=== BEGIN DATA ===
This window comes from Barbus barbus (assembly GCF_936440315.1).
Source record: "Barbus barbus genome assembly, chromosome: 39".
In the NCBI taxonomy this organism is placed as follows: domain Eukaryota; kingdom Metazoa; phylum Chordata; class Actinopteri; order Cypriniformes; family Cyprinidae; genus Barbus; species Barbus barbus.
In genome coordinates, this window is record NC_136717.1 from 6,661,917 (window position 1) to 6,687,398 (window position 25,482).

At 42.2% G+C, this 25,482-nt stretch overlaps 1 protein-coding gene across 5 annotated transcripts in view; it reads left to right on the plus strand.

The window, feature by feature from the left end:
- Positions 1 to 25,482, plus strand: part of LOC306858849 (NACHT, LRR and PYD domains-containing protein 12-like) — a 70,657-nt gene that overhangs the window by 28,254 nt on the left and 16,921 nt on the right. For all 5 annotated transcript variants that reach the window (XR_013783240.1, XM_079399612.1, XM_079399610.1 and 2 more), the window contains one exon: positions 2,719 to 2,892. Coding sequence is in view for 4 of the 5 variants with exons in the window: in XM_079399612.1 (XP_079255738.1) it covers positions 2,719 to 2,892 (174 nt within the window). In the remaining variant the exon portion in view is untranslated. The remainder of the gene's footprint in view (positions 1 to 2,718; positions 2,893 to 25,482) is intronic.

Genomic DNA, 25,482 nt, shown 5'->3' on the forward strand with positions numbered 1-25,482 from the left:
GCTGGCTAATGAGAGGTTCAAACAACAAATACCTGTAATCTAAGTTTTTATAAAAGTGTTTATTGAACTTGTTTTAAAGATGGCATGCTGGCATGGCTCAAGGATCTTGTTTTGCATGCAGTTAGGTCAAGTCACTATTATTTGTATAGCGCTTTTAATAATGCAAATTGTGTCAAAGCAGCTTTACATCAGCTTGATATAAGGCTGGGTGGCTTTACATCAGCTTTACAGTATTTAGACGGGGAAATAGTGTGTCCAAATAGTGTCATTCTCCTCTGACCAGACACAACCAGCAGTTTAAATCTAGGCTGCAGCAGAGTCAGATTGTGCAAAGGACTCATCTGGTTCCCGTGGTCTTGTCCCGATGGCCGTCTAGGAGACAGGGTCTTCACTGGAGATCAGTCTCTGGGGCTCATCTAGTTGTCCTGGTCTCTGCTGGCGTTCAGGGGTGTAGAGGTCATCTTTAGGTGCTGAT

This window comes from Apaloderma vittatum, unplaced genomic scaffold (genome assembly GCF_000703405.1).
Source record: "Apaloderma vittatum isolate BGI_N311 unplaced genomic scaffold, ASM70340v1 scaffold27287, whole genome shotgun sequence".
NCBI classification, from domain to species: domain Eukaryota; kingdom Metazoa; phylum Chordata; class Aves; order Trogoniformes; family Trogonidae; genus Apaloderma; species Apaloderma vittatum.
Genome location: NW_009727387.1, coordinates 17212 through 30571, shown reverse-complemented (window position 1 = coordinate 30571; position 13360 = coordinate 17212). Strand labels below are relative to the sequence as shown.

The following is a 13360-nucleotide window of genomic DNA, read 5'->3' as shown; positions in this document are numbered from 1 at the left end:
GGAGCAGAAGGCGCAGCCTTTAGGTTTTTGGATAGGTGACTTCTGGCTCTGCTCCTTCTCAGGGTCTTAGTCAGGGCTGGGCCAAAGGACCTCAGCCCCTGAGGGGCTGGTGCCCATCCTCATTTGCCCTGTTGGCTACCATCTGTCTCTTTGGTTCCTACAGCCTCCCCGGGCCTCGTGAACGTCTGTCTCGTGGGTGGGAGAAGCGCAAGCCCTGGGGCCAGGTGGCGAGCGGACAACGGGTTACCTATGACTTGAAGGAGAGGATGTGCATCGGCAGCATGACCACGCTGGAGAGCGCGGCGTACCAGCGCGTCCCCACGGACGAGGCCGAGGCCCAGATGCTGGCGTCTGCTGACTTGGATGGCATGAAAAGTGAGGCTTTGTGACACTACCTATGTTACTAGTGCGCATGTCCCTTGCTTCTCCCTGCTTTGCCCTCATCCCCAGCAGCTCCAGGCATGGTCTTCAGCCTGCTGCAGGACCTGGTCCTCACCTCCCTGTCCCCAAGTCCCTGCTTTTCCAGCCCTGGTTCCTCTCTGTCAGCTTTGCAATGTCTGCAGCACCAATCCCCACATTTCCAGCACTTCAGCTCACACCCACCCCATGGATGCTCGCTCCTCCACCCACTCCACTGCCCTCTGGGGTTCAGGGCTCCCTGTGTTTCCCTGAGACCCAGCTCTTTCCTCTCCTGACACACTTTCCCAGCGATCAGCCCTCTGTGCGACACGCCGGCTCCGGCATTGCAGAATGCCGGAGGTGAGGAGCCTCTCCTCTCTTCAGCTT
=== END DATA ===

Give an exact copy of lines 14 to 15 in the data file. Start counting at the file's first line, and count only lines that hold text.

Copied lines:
The following is a 13360-nucleotide window of genomic DNA, read 5'->3' as shown; positions in this document are numbered from 1 at the left end:
GGAGCAGAAGGCGCAGCCTTTAGGTTTTTGGATAGGTGACTTCTGGCTCTGCTCCTTCTCAGGGTCTTAGTCAGGGCTGGGCCAAAGGACCTCAGCCCCTGAGGGGCTGGTGCCCATCCTCATTTGCCCTGTTGGCTACCATCTGTCTCTTTGGTTCCTACAGCCTCCCCGGGCCTCGTGAACGTCTGTCTCGTGGGTGGGAGAAGCGCAAGCCCTGGGGCCAGGTGGCGAGCGGACAACGGGTTACCTATGACTTGAAGGAGAGGATGTGCATCGGCAGCATGACCACGCTGGAGAGCGCGGCGTACCAGCGCGTCCCCACGGACGAGGCCGAGGCCCAGATGCTGGCGTCTGCTGACTTGGATGGCATGAAAAGTGAGGCTTTGTGACACTACCTATGTTACTAGTGCGCATGTCCCTTGCTTCTCCCTGCTTTGCCCTCATCCCCAGCAGCTCCAGGCATGGTCTTCAGCCTGCTGCAGGACCTGGTCCTCACCTCCCTGTCCCCAAGTCCCTGCTTTTCCAGCCCTGGTTCCTCTCTGTCAGCTTTGCAATGTCTGCAGCACCAATCCCCACATTTCCAGCACTTCAGCTCACACCCACCCCATGGATGCTCGCTCCTCCACCCACTCCACTGCCCTCTGGGGTTCAGGGCTCCCTGTGTTTCCCTGAGACCCAGCTCTTTCCTCTCCTGACACACTTTCCCAGCGATCAGCCCTCTGTGCGACACGCCGGCTCCGGCATTGCAGAATGCCGGAGGTGAGGAGCCTCTCCTCTCTTCAGCTT